Artist/ Band: Tim Motzer + Markus Reuter
Title: Descending
Label: 1K Recordings
Year of Release: 2010
Offical Artist/ Band Link

The Review:

As with all recordings in the ambient category, I find myself having to be in the mood for them in my 50's. When I was much younger, I listened to any record with the same zeal and interest. Such albums as Tangerine Dreamís Rubycon and, Fripp & Enoís Evening Star were really special as I drifted off in their world each time I listened ( especially with headphones). Life changed that as all the older folks know. Life gets cluttered and there is less time to just sit, relax, and enjoy the music. The pace of life is madness. You wonder where time went. With this said, I had to take more time than usual reviewing this disc. I wanted to be just as fair with this as all the other recordings I have ever reviewed. Honestly, one night I tried to listen to this and I was worn out from work, just needed something familiar and happy go lucky. So I took this off and waited until the next night. It sounded way nicer that next night simply because I was in the right frame of mind for it.

Motzer and Reuter work very well together as this seamless set of beautiful compositions evolve through the minutes. Much of it sounds more like improvisation with touches of an ECM like jazz, but more dominated with a spacey ambient background of soothing guitars. The two guitars (one being a more fading and cloud creating, the other being finger style guitar but still fairly sparse and dreamy) are created by Tim Motzer and Markus Reuter. They are joined by Pat Mastelotto ( Crimson drummer and Mr Mister), and Doug Hirlinger both using acoustic and electronic percussion. Itís never a drum set thing, but just more textures and rhythm done with drums and cymbals. Theo Travis also plays flute and if two guitars werenít enough, they employed B.J. Cole to play steel guitar. This works extremely well throughout. You get a nice pallet of sounds in compositions that may remind you of Fripp in his more celestial works, but also really had lots of a Klaus Schultz sound in his earlier days (if you substitute the keyboards for the guitars and then add percussion). I use these comparisons as always, so that the reader might get a general idea of the sound of the disc I am reviewing. This is slow moving, dreamy, and very meditative from start to finish. So you can count on it being a great relax type CD. It is also cerebral, so for the deep listeners ( such as myself ), you get lots going on with mini poly-rhythms, intricate collages of music and a very clear presentation of it all. In other words, you can easily hear every single note played by every single musician. That is one thing I give giant applause for. The recording and mixing decisions were brilliant and well executed.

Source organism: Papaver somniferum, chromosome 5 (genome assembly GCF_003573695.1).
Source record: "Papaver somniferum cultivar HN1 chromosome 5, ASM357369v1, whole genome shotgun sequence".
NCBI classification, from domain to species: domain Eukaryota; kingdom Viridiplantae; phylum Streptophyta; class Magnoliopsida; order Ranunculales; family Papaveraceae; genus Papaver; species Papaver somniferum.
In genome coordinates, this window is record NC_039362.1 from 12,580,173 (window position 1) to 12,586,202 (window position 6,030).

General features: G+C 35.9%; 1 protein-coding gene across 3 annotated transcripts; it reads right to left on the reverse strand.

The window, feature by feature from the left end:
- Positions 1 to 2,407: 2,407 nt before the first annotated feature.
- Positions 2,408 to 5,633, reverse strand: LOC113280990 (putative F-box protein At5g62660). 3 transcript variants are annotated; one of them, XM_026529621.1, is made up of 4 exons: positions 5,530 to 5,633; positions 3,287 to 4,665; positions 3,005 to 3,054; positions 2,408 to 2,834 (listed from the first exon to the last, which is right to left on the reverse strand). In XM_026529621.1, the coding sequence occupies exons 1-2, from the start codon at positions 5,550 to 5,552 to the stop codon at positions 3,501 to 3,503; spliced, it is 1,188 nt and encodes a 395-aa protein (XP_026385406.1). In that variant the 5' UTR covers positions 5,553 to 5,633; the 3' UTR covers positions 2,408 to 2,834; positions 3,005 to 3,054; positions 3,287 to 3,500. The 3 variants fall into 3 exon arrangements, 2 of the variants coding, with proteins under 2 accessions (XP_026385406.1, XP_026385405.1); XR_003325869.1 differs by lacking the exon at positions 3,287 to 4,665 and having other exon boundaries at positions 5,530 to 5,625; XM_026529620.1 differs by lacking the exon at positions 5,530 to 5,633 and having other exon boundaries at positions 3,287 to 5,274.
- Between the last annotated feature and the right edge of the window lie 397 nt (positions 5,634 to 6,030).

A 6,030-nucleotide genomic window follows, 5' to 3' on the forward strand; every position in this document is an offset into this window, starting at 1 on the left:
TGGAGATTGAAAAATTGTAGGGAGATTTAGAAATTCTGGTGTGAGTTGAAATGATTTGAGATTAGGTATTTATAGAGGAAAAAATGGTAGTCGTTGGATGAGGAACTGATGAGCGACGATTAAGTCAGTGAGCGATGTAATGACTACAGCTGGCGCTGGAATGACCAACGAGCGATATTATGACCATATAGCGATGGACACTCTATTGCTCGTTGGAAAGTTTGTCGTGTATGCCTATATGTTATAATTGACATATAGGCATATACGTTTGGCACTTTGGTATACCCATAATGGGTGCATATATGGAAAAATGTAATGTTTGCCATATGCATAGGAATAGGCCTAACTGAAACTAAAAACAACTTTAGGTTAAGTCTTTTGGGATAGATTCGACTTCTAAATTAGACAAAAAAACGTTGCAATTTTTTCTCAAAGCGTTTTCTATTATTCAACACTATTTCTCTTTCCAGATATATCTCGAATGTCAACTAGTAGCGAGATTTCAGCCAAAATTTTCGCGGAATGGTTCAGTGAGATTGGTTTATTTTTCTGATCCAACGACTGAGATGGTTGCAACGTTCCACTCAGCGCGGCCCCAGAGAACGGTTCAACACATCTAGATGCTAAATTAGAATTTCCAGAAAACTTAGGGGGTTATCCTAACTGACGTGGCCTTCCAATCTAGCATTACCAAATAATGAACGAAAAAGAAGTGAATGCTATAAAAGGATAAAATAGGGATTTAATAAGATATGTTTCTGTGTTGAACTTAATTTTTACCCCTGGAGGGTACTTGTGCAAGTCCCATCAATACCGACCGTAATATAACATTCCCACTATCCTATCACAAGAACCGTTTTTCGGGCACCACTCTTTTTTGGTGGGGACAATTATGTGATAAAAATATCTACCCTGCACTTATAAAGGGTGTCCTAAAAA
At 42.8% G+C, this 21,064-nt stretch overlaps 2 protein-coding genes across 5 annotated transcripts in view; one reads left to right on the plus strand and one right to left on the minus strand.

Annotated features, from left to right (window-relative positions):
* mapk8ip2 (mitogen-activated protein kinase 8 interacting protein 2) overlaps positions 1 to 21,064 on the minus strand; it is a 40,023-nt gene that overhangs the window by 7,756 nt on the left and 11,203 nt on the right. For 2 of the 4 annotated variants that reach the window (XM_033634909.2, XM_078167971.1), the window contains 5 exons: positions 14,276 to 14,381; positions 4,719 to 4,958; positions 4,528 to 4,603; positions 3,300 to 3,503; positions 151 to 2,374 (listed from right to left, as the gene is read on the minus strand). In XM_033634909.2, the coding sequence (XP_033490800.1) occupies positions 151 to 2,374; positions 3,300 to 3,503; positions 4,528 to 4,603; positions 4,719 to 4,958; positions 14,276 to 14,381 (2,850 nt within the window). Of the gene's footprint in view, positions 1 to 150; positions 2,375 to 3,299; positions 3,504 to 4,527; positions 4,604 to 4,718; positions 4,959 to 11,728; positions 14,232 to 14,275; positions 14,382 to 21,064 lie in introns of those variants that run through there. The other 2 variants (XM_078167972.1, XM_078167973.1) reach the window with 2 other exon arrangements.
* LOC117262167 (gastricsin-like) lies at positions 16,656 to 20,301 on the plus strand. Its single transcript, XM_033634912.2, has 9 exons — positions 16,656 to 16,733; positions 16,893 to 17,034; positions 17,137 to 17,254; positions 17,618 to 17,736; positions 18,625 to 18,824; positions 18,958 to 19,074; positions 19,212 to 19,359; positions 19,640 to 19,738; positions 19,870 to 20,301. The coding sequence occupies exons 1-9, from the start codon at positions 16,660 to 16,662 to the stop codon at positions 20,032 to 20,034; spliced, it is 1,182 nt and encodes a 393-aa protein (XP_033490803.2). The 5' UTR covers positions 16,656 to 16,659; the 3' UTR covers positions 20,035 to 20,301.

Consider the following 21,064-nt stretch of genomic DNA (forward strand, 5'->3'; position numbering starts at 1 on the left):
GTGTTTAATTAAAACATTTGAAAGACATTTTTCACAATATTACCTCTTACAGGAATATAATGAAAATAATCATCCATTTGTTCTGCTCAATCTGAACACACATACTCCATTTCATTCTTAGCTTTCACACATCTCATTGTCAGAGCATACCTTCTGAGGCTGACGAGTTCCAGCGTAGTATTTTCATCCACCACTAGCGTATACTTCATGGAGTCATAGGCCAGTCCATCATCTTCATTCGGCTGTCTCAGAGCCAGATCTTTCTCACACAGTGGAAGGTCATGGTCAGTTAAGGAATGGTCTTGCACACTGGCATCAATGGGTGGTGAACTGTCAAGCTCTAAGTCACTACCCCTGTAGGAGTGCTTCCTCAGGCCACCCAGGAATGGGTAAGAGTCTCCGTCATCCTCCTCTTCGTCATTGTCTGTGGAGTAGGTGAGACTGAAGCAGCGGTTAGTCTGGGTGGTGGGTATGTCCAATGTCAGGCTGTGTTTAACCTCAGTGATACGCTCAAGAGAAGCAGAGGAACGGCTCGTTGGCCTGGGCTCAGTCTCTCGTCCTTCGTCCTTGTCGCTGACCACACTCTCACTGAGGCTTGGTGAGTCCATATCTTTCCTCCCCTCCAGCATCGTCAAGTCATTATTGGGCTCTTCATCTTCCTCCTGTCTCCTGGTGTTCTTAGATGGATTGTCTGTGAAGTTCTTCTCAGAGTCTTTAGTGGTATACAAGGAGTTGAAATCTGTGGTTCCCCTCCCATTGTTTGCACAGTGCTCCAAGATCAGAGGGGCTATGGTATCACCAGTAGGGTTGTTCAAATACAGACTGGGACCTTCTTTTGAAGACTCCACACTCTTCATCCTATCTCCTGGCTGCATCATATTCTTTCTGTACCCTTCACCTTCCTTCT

This CD is not too long, nor are any of the individual songs too long. They are in fact perfect lengths for this type music. Another brilliant move by Motzer and Reuter. They understand that if you let ambient music go on too long, even a minute , then it can lose all itís appeal and get shutdown by the listener. I hate to see this part of my life become so busy, so fast, so cluttered...that I can no longer be able to sit down in front of my much beloved high end stereo, and just listen for hours. No, that life is just a past memory. But I do still get to listen maybe twice a week in at least 3 hour sessions at a time. Itís just a reminder that recordings such as ĎDescendingí are best played when you are ready and able to listen to them attentively, and with open ears. I can say this CD was a pleasure and it had all the smarts of a well planned ambient music project which I hope more artist will think about the same. With less time to enjoy, I suppose adjustments in our musical world are obvious, and sadly, forced. Hereís raising a glass to retirement, if any of can still do that one day. Then will we have more time to listen?

Reviewed by Lee Henderson on October 26th, 2010


01. 12OO Sundays
02. Emanuella
03. We Were
04. Sound of the Sun
05. Ritual Observace
06. Descending

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